Being an anxious subject, the austerity subject's fascist position is qualified as its social democratic position. Affected by a default liberalism it is only fascist insofar as it faces the fascist solution to the state of anxiety in which it finds its subjective meaning. Its fascism is apologetic, a pretence at not being fascist just as its progressive variant pretends it does not really endorse a state of social peace. Still worried by social commitments, concerned more with damage control than the endorsement of a coherent political line, the austerity subject who faces the state of emergency also claims that this position is one of realism, the only solution to the crisis-as-state-of-nature. Page 95.

The normative anxiety of the austerity subject is due to the fact that the age of austerity is simultaneously an age of anxiety. The state of anxiety is, after all, the state that capitalist machines enter during moments of crisis: the welfare state, dependent on imperialist equilibrium, suddenly discovers that its stability is not eternal and desperately desires stability to return despite a crisis that is revealing that its order is built on sand. The solution is either a return to the social democracy promised by welfare capitalism or the monolithic capitalism promised by fascism—both the state of social peace and the state of emergency are moments of capitalist stability. Page 96.

In this age of anxiety, commonplace at the imperialist metropoles experiencing crisis, the austerity subject is a cipher for liberal confusion. After decades of being socialized and disciplined according to imperialist privilege and the culture industry, anxiety emerges from the cracks opened by crisis. A worry that things cannot continue in the same manner, that something must be done to save the belle époque. Page 96.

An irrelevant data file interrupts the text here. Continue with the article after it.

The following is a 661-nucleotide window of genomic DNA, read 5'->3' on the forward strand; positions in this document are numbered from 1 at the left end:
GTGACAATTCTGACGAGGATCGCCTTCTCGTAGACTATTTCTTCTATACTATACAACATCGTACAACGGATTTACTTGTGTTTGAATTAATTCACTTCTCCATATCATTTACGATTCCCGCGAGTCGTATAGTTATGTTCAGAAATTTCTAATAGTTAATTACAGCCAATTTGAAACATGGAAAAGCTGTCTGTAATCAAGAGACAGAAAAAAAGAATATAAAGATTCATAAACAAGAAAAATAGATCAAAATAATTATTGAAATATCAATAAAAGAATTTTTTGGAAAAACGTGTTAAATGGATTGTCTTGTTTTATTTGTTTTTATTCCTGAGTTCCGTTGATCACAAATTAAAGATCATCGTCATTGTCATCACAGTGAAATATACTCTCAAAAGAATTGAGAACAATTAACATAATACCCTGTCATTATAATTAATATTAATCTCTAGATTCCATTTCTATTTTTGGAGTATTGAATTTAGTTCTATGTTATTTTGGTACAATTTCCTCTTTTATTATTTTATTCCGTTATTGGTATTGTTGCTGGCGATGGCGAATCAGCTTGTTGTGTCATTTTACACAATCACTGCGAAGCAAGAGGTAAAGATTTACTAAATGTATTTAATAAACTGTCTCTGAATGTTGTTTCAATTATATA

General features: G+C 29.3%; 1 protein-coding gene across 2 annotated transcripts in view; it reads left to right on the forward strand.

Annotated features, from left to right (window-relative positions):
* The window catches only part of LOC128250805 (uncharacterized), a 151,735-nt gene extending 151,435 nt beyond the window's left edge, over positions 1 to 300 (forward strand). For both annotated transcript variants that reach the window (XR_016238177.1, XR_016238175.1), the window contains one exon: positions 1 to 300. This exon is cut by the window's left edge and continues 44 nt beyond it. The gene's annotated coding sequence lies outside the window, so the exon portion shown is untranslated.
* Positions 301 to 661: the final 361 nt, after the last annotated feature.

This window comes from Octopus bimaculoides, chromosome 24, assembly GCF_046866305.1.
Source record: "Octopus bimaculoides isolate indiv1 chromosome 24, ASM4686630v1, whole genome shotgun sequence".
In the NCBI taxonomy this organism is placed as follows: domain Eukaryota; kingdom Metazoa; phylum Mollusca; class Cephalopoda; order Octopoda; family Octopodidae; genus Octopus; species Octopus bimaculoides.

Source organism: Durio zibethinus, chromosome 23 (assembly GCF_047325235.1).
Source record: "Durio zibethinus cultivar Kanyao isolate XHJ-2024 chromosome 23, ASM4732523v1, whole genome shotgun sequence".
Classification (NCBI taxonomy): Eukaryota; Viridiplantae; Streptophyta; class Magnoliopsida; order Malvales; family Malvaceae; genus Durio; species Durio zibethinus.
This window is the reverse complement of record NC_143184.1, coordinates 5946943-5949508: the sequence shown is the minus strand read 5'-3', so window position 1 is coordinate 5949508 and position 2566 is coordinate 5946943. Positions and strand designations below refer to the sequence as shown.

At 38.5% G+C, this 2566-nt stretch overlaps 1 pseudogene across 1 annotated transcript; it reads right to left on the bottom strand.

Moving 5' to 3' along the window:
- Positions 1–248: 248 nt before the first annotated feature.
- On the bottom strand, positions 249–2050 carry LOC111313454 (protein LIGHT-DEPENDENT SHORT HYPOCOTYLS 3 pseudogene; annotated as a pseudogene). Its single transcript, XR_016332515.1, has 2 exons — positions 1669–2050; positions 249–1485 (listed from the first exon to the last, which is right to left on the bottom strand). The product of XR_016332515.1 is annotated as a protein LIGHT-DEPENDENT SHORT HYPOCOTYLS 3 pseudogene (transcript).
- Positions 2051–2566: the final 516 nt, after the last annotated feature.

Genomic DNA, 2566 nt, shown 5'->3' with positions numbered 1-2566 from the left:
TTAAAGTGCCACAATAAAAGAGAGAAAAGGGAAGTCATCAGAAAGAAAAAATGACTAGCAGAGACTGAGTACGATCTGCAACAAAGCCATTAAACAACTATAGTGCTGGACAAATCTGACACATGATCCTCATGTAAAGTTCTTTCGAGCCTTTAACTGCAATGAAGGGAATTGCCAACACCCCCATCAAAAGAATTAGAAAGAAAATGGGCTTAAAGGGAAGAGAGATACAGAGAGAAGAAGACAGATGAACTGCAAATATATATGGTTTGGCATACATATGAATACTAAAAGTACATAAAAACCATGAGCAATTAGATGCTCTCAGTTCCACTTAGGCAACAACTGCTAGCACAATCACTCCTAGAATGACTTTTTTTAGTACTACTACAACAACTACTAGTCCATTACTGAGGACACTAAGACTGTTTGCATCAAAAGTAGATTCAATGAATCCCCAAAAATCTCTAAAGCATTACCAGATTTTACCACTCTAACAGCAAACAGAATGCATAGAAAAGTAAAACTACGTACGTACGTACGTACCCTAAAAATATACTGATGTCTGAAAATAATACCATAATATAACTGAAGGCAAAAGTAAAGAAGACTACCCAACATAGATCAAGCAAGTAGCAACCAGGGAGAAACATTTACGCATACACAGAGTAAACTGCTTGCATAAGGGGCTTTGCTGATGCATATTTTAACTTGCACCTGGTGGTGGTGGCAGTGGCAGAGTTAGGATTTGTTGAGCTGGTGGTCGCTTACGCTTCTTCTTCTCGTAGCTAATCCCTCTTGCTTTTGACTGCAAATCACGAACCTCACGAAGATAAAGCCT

Hence the austerity apparatus and its subjective order. The middle-ground between emergency and social peace is opened, a confused and vague epistemological universe where both fascism and welfare capitalism are equally possible and not-possible. A commitment to nothing but capitalism's destined austerity which can mean, simultaneously, a fight for a return to social peace or descent into emergency. If the austerity apparatus and its subjects attempt to keep this middle way hegemonic for as long as possible it is only because the state of emergency is slowly appearing more appealing the longer all attempts to reinstate social peace result in dismal failures. Page 97.

Out of anxiety, governments debate about if and when to institute procedures associated with states of emergency (i.e. surveillance and anti-terrorist laws, criticism of the police as 'hate speech'), and out of the same anxiety citizens hem-and-haw about the possible curtailment of civil liberties, but eventually the possibility of these laws creeps into the state of affairs. Anxious subjects complain but adapt. The austerity apparatus promotes the new normal; its subjects anxiously acclimatize. Page 97.

The root of the state of anxiety is the chaos implicit in this period of capitalist crisis. When this chaos, the result of capitalism's current state of entropy, is apprehended by the austerity subject the only response is anxiety. In some ways a return to the state of social peace is forbidden due to the point reached by capitalism's decay—such a state of affairs would be qualified, the environmental devastation will not allow such a perfect return. In other ways, the reactionary desire for a state of emergency will not resemble the fascisms of old: the contemporary states of emergency, an anxious possibility, will be armageddon fascisms, what Biel has called exterminism, where entropic chaos is embraced and a privileged few kept safe in gated communities. Page 98.

What is most significant about this state of affairs and its chaotic/entropic foundation is the denial that allows for the austerity subject to perceive chaos in an anxious rather than terrified manner. [...] Denial that capitalism possesses clear limits, that its logic demands environmental collapse, is part of the everyday functioning of the austerity apparatus: this is, after all, an apparatus that functions to deny the limits of capitalism by imposing limits on its subjects. Such a denial worms its way into the heart of the austerity subject who, faced with the obvious excess of capitalism, is being conditioned to apprehend capitalism's entropy as a moment of anxiety. Page 98-99.